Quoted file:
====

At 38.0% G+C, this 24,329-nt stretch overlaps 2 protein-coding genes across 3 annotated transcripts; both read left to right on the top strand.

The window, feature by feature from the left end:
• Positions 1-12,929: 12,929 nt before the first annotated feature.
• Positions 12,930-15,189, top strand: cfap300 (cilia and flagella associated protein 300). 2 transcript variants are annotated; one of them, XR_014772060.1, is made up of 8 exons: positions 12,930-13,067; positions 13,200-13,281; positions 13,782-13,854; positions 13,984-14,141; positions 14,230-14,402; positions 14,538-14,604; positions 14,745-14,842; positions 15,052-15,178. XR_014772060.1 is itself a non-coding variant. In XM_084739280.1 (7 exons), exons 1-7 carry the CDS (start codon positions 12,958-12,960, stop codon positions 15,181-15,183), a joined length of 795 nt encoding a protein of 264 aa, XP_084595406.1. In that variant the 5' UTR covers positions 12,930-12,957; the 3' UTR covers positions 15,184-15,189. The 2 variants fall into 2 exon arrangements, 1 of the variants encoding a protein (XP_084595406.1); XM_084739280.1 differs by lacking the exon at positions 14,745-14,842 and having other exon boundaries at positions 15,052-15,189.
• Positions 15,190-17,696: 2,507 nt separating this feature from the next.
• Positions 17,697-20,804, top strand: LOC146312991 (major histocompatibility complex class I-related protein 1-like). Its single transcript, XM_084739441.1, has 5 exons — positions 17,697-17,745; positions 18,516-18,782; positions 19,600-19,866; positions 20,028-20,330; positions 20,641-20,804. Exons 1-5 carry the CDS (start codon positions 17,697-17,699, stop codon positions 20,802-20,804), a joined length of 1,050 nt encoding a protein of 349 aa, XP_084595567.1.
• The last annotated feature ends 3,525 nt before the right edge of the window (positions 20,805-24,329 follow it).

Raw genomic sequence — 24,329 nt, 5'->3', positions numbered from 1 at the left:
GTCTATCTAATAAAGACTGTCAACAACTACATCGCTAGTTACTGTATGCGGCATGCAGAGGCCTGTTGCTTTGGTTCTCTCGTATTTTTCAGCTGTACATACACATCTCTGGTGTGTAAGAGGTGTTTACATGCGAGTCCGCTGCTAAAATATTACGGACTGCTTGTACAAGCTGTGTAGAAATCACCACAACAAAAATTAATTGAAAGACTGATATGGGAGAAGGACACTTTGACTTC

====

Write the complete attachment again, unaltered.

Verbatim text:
At 38.0% G+C, this 24,329-nt stretch overlaps 2 protein-coding genes across 3 annotated transcripts; both read left to right on the top strand.

The window, feature by feature from the left end:
• Positions 1-12,929: 12,929 nt before the first annotated feature.
• Positions 12,930-15,189, top strand: cfap300 (cilia and flagella associated protein 300). 2 transcript variants are annotated; one of them, XR_014772060.1, is made up of 8 exons: positions 12,930-13,067; positions 13,200-13,281; positions 13,782-13,854; positions 13,984-14,141; positions 14,230-14,402; positions 14,538-14,604; positions 14,745-14,842; positions 15,052-15,178. XR_014772060.1 is itself a non-coding variant. In XM_084739280.1 (7 exons), exons 1-7 carry the CDS (start codon positions 12,958-12,960, stop codon positions 15,181-15,183), a joined length of 795 nt encoding a protein of 264 aa, XP_084595406.1. In that variant the 5' UTR covers positions 12,930-12,957; the 3' UTR covers positions 15,184-15,189. The 2 variants fall into 2 exon arrangements, 1 of the variants encoding a protein (XP_084595406.1); XM_084739280.1 differs by lacking the exon at positions 14,745-14,842 and having other exon boundaries at positions 15,052-15,189.
• Positions 15,190-17,696: 2,507 nt separating this feature from the next.
• Positions 17,697-20,804, top strand: LOC146312991 (major histocompatibility complex class I-related protein 1-like). Its single transcript, XM_084739441.1, has 5 exons — positions 17,697-17,745; positions 18,516-18,782; positions 19,600-19,866; positions 20,028-20,330; positions 20,641-20,804. Exons 1-5 carry the CDS (start codon positions 17,697-17,699, stop codon positions 20,802-20,804), a joined length of 1,050 nt encoding a protein of 349 aa, XP_084595567.1.
• The last annotated feature ends 3,525 nt before the right edge of the window (positions 20,805-24,329 follow it).

Raw genomic sequence — 24,329 nt, 5'->3', positions numbered from 1 at the left:
GTCTATCTAATAAAGACTGTCAACAACTACATCGCTAGTTACTGTATGCGGCATGCAGAGGCCTGTTGCTTTGGTTCTCTCGTATTTTTCAGCTGTACATACACATCTCTGGTGTGTAAGAGGTGTTTACATGCGAGTCCGCTGCTAAAATATTACGGACTGCTTGTACAAGCTGTGTAGAAATCACCACAACAAAAATTAATTGAAAGACTGATATGGGAGAAGGACACTTTGACTTC